A major electrical transmission line that is slated to go through the greater Calhoun region, is one of two giant projects receiving endorsement from the company that operates the power grids.

The $2.7 billion high voltage lines are designed to relieve the strain on existing lines, preventing power grid breakdown.

The projects could be completed by 2012, bringing cheaper, surplus electricity from Appalachia and the Midwest to big East Coast cities.

One of the power lines would run approximately 300 miles from American Electric Power Company's John Amos coal-fired power plant near St. Albans to a substation to be built near Damascus, Maryland.

It would be built by Columbus Ohio-based AEP and Allegheny Energy Inc. of Greensburg Pennsylvania.

That line, if built straight-line from the two destinations could come through Calhoun County.

The second giant line would run from Pennsylvania to New Jersey.

Last Friday's votes by the board of PJM Interconnection means the companies behind the high-voltage transmission lines are likely to launch environmental and siting studies as a prelude to filing plans with state regulators.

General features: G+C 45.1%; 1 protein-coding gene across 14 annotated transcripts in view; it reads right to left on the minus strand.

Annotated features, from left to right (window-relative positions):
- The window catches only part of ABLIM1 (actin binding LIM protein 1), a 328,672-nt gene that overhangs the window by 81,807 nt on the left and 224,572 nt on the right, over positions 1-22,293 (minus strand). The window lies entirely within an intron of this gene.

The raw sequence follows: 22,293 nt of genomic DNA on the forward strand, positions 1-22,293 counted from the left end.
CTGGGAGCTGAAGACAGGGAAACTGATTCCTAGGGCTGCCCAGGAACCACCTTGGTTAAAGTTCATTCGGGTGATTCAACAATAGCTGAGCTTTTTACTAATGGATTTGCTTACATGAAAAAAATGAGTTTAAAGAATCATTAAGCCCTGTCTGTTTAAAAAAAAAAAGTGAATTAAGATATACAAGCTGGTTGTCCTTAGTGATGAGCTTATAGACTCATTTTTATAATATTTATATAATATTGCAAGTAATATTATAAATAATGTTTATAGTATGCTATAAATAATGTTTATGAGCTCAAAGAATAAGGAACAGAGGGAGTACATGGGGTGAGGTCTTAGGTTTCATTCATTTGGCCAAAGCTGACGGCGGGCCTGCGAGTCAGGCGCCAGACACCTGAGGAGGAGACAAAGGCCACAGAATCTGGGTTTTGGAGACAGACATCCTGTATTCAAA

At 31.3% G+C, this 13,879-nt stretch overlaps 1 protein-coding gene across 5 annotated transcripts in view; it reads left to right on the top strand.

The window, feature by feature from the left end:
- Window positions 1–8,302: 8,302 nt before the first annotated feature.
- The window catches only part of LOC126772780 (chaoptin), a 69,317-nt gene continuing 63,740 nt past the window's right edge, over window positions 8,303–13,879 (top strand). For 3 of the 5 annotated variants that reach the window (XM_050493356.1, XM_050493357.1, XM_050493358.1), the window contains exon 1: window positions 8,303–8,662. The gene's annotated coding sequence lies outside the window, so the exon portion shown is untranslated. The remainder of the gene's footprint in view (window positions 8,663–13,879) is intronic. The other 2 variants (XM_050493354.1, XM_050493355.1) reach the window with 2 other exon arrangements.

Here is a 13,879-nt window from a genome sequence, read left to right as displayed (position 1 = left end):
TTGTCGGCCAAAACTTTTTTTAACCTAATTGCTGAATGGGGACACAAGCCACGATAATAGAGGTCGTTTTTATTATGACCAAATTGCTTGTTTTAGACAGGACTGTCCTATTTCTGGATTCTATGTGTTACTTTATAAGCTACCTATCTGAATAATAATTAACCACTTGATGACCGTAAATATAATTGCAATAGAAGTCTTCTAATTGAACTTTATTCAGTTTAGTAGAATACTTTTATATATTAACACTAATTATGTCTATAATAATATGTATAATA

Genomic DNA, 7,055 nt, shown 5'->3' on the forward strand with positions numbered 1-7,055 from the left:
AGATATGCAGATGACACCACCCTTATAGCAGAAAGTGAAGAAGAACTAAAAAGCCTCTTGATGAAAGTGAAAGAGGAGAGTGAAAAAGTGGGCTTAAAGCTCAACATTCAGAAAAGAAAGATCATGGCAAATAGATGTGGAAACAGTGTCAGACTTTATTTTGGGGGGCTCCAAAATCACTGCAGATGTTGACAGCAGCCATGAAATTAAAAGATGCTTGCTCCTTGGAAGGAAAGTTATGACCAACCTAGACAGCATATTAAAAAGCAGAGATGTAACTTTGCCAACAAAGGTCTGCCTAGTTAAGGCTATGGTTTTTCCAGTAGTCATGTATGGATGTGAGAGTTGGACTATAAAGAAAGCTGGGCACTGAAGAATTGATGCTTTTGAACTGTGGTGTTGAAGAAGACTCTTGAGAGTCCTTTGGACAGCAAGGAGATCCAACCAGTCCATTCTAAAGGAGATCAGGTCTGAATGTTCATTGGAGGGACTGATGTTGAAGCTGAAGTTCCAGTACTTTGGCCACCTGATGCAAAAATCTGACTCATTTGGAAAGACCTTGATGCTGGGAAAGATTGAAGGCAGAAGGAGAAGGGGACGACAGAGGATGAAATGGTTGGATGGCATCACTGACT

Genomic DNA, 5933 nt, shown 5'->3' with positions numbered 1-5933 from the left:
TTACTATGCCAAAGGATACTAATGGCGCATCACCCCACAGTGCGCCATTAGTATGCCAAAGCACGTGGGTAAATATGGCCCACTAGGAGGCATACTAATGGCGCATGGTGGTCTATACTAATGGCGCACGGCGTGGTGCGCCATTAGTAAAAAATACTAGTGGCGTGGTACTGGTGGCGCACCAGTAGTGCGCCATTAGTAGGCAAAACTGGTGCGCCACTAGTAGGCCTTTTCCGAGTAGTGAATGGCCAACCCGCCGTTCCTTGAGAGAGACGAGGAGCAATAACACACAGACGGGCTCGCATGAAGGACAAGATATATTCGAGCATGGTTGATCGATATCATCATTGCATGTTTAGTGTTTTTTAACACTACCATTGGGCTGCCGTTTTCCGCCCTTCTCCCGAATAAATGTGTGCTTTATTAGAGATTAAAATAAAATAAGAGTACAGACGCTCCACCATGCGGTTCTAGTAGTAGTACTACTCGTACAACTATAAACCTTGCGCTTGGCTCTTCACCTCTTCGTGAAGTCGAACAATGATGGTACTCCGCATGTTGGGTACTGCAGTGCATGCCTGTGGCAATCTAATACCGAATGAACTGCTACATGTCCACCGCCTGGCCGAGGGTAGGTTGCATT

Those studies could take a year or more, and will help the companies determine exact routes.

Opponents of the giant transmission project say such lines are being peddled by power companies that get lucrative federal incentives to build them.

They want to sell more electricity from their underused coal-fired power plants in Ohio, West Virginia and Kentucky.

News reports say PJM is considering other proposals, including some that would extend from the lines already endorsed.

PJM officials said the lines are based solely on the need to head off blackouts and other serious transmission problems in the future.

"We do not profit at all based on whether these lines are built or not built," said Michael Kormos, PJM's senior vice president.

The transmission network serves more than 50 million people in 13 eastern states and the District of Columbia.

A 2005 law now allows the federal government to override state regulators for projects that are deemed to be critical to the nation's electric transmission needs.

The line approved by PJM last year has met steep resistance, with residents calling for the law's repeal.

Will Giant Electric Transmission Line Come Through Calhoun?